Interview: Vanco Stojkov, winner of the No JavaScript Challenge

Vanco Stojkov won the highly contested No JavaScript Challenge with Honey Pursuit: Yet Another Love Saga, his wonderful bee-inspired open Web game. Amazingly, Honey Pursuit does not use a single line of JavaScript, but instead exploits the growing power of HTML and CSS to manage everything from keeping score to hit detection.

I recently had the chance to conduct a short email interview with Vanco. In our correspondence, I learned more about his background, his experience building Honey Pursuit, and his thoughts on the future of web development.

The interview

How did you become interested in web development?

I’ve been interested in computers and programming since high school, but it was in my final year of studies that I got interested in web programming. I’d been assigned a web project in one of the courses we’d had and became so excited with it that I decided to focus on web development entirely.

Tell us about developing Honey Pursuit. Was anything especially exciting, challenging, or rewarding?

First I had serious doubts about finishing the game in the manner I wanted to without using JavaScript. But it turned out that the web technologies, and CSS in particular, have already gone far ahead in making it possible to achieve much more than I could have thought of. The already available demos from the No JavaScript and previous Derbies were very helpful—there were so many stunning presentations and techniques from which one can learn a lot and that were truly inspirational during the development process.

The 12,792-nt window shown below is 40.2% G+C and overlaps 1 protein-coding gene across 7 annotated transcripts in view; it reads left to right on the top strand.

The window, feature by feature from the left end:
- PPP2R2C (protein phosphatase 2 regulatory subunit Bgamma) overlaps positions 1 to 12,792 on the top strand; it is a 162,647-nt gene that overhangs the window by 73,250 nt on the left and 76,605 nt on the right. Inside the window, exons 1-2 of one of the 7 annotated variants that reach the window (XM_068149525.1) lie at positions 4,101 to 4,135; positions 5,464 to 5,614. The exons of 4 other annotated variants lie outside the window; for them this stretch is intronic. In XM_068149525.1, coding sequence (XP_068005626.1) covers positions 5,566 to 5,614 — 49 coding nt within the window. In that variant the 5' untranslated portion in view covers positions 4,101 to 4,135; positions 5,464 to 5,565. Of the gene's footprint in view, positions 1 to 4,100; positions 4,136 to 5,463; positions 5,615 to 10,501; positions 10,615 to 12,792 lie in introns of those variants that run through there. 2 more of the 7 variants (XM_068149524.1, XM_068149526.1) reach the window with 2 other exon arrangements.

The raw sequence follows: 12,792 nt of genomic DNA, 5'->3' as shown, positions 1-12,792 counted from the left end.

Managing the markup and the CSS code has been the greatest challenge, especially management of the CSS animations—the code turned out pretty long and the animations were all depending on each other, so their synchronization presented one of the greatest problems. Fortunately, PHP coding came pretty handy, and by using PHP control variables and loops for dynamic CSS code and HTML markup generation the development process became much more manageable and faster.

Can you tell us a little about how Honey Pursuit works?

There are three main user interactions that are required in order for the game to function properly—control of the game flow (start/pause/continue the game), control the hero bee (moving it around the screen), and collecting jars (sort of a collision detection):

  • Starting/pausing the game is made possible by the use of the “:checked” pseudo-class. There is a hidden checkbox and two visible labels (start/pause buttons, visible one at a time) associated with that checkbox which enable two states (on/off). Whenever the checkbox is unchecked the animation in charge of the main game flow halts—”animation-play-state” is set to “paused”, otherwise the “animation-play-state” is set to “running”. With the “~” combinator the two states are used for the appropriate elements’ CSS by using the “:checked ~ .class” selector.
  • The movement is enabled by the use of the “~” combinator and a grid of invisible divs covering the entire screen. So when these divs are “:hover”-ed the bee moves to the position associated with the appropriate div via the “#div_id:hover ~ #bee” selector. The bee also has a CSS transition applied to itself in order to move smoothly from one position to another.